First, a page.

Well that was different... In an alternate 1950's small town America, life goes on as normal. Men go to work, women cook the dinner and wear nice dresses and children run and play, with zombies. After surviving the zombie wars, when the world was ravaged by interstellar radiation that brought the dead back to life, every day Americans have now, with the help of corporation overlords Zomcon returned to normality. Secure walls protect the towns from the savages of the wild lands and domestication collars have rendered the flesh hungry undead horde docile and subservient.
After Jonathan Bottoms (Henry Czerny) the new head of Zomcon security and his family moves in next door along with their six zombies, housewife Helen Robinson (Carrie-Anne Moss) keeping up with the Joneses buys a zombie of her own very much against the wishes of her husband Bill (Dylan Baker). Their son Timmy (K'Sun Ray), ostracized in school for always asking the wrong sort of questions soon builds up a rapport with the new house pet and names him 'Fido' before anyone else gets the chance.
Fido is played by a very subdued Billy Connolly who snarls and growls his way through the film with subtlety and character. With a permanently gormless expression and no vessel with which to throw his usual over the top personality his casting appears on the surface quite a strange one but it works and he makes the part his own. In fact for a film that I went into assuming a very b-movie amateurish polish, it's remarkably slick and professional with recognisable names throughout . Having never heard of the film I was surprised to read of its reasonably big budget, some $8 million, and a healthy list of production companies including Lions Gate. Somewhere along the way though it obviously lost the confidence of its backers as it was only shown in six screens in the US and netted just a sixteenth of its budget back worldwide, and for such a bold endeavour this seems both strange and a shame. You wonder if it had a big name such as say, Tim Burton, on the cover rather than director Andrew Currie whether its fortunes would have been different.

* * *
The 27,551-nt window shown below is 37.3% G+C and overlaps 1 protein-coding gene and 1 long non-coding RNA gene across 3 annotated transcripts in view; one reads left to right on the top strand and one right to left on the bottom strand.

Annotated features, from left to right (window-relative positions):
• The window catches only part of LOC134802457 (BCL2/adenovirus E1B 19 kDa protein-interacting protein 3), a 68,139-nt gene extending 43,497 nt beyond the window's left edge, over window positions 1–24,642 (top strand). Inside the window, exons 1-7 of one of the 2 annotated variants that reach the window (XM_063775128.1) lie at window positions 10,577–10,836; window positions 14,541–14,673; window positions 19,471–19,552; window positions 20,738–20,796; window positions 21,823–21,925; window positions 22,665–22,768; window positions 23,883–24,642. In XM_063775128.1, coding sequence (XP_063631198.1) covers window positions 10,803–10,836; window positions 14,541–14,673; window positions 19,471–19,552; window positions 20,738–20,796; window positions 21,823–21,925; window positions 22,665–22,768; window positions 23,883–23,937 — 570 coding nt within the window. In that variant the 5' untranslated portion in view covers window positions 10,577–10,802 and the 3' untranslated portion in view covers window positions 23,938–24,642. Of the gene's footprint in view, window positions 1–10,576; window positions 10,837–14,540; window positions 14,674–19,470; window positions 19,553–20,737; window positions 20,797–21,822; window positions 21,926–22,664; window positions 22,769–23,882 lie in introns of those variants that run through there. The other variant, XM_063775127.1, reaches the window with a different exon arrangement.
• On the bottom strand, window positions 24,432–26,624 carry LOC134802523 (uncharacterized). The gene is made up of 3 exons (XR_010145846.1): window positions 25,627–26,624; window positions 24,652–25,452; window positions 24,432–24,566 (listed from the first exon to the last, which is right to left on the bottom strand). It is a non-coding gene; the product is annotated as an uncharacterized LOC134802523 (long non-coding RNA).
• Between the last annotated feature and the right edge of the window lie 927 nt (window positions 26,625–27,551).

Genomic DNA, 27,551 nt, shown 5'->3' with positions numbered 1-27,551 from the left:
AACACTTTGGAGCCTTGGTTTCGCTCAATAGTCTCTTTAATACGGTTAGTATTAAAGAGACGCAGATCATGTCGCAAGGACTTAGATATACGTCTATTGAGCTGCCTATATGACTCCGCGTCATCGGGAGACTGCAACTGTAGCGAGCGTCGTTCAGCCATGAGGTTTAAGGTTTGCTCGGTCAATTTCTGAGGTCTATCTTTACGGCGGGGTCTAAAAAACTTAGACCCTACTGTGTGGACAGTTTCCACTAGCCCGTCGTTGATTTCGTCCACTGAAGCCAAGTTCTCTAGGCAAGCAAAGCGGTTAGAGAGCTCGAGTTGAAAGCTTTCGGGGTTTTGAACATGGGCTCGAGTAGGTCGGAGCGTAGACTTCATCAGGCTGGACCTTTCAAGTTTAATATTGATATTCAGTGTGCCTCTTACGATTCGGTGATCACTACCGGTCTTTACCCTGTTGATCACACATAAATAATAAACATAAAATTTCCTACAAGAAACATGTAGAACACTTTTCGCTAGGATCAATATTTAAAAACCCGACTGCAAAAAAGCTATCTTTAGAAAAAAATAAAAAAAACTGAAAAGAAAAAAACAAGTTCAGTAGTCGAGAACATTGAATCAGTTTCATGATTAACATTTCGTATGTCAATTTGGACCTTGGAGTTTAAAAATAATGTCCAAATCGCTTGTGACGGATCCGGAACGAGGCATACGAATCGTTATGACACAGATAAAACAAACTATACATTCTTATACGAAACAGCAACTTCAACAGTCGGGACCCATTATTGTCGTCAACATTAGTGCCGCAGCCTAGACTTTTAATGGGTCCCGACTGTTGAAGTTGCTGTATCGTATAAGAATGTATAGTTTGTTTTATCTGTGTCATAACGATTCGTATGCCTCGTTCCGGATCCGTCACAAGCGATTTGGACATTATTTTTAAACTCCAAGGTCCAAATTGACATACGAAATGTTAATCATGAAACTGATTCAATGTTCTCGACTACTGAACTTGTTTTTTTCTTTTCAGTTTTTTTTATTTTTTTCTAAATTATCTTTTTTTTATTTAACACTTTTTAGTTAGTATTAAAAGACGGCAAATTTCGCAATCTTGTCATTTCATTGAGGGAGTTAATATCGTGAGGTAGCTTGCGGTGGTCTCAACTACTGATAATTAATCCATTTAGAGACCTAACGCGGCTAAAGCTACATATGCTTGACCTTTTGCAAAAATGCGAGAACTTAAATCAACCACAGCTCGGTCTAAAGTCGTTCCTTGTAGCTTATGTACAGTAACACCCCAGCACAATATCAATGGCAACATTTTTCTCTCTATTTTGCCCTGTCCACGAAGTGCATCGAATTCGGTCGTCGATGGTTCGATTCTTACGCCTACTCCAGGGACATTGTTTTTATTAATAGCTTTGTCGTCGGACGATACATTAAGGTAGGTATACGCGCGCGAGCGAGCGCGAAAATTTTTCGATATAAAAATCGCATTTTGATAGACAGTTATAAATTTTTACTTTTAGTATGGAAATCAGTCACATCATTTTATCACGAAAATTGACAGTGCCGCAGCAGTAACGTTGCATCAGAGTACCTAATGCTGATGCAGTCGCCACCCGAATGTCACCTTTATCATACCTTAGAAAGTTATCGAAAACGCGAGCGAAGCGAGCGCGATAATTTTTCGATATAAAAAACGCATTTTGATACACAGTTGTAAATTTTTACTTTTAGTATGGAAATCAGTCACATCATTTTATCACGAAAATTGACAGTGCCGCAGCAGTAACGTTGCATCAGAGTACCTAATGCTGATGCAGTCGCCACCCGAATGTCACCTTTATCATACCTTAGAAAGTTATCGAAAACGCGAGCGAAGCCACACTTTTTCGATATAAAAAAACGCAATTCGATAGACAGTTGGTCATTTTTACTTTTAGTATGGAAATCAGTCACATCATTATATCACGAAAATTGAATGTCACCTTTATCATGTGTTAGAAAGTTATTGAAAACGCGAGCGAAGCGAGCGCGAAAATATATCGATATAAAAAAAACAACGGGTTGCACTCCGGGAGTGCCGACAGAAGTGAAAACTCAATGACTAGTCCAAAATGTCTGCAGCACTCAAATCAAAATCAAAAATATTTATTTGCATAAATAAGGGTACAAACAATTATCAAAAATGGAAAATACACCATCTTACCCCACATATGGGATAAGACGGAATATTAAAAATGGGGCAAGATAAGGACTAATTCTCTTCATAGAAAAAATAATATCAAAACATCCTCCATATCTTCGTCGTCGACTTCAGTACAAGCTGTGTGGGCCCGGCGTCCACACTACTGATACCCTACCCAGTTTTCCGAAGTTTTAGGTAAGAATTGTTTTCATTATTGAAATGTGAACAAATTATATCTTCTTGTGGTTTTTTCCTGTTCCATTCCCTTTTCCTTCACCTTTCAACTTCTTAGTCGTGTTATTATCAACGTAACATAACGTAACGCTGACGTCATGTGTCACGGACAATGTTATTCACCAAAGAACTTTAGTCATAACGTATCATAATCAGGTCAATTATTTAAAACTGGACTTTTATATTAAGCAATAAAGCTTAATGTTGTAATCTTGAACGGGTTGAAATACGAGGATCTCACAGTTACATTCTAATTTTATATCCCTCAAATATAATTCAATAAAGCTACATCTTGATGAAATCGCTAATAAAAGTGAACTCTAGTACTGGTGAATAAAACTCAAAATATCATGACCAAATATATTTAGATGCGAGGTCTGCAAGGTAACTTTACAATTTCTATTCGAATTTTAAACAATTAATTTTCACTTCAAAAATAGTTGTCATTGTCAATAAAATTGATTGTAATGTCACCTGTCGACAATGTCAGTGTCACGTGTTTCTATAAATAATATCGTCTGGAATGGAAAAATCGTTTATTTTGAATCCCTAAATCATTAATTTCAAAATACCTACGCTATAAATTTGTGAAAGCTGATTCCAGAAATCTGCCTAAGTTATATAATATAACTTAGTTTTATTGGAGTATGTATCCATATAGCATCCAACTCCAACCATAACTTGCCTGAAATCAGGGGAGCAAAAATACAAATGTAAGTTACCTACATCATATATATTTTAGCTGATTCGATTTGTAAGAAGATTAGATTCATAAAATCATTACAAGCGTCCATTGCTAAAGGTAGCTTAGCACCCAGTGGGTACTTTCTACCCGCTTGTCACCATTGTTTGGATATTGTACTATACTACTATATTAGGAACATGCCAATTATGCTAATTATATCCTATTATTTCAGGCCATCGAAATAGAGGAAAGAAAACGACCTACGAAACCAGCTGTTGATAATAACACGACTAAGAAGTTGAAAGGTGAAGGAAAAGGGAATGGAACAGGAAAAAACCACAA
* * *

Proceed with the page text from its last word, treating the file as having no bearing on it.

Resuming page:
This is not your typical zombie film. As Fido, much like 'Bub' in George Romero's Day of the Dead, begins to display an increasing amount of affection and empathy towards Timmy, the film pokes and prods at notions of individual rights, pre and post death. In Willard (the town in the original 1968 Night of the Living Dead), once you're dead your body and what's left of your mind is there for the taking, for the right price. For all intents and purposes you forfeit all rights and become a slave to whatever purposes and abuses your new owner deems fit, and the only way to avoid this fate to plan ahead and start putting money aside for your funeral.
For a satirical thought provoking left field exploration of dehumanisation it still has it's fair share of blood and guts with the zombies primal desire for live human flesh bearing it's teeth from time to time in full techno-colour. Fido despite displaying restraint towards Timmy has an early encounter with a pompous elderly old lady who whilst in the process of giving him what for because she thinks he's trying to look up her skirt inadvertently knocks his restraining collar off. The subsequent mauling acts as a reminder that these really are bloodthirsty zombies and also as the strike of the first domino in a spiralling tale of death and lengths a young boy will go to to look after his unlikely friend.
Andrew Currie makes an effort to contrast the idyllic and perfect life in the town, with well tended gardens, polished cars and beautiful people all going on as if nothing was wrong with a savage and very real brutal wild outside. Over the fence it could very easily be the walking dead while inside is the 50's American sit-com in the suburbs; a tale of repressed emotions, alienation and maintaining the illusion.
Fido is a glorious highly stylised and thought provoking kitsch comedy. It's mainstream and deeply dark at the same time and true to the films that influenced it throughout. Billy Connolly has to be seen to be believed as the shambling Fido and builds a believable on screen friendship with Billy and Helen. It hasn't convinced me that we shouldn't shoot zombies in the head and ask question later but it's a fine attempt at exploring the personal rights of the dead in an apocalyptic scenario, and a well told look at the lengths people will go to, and the things they'll be prepared to ignore in order to maintain the facade and fit in. A funny, witty, vibrant dark comedy; you owe it to yourself, the people who produced it, and all the abused and neglected zombies in the world, to get a copy, 7/10.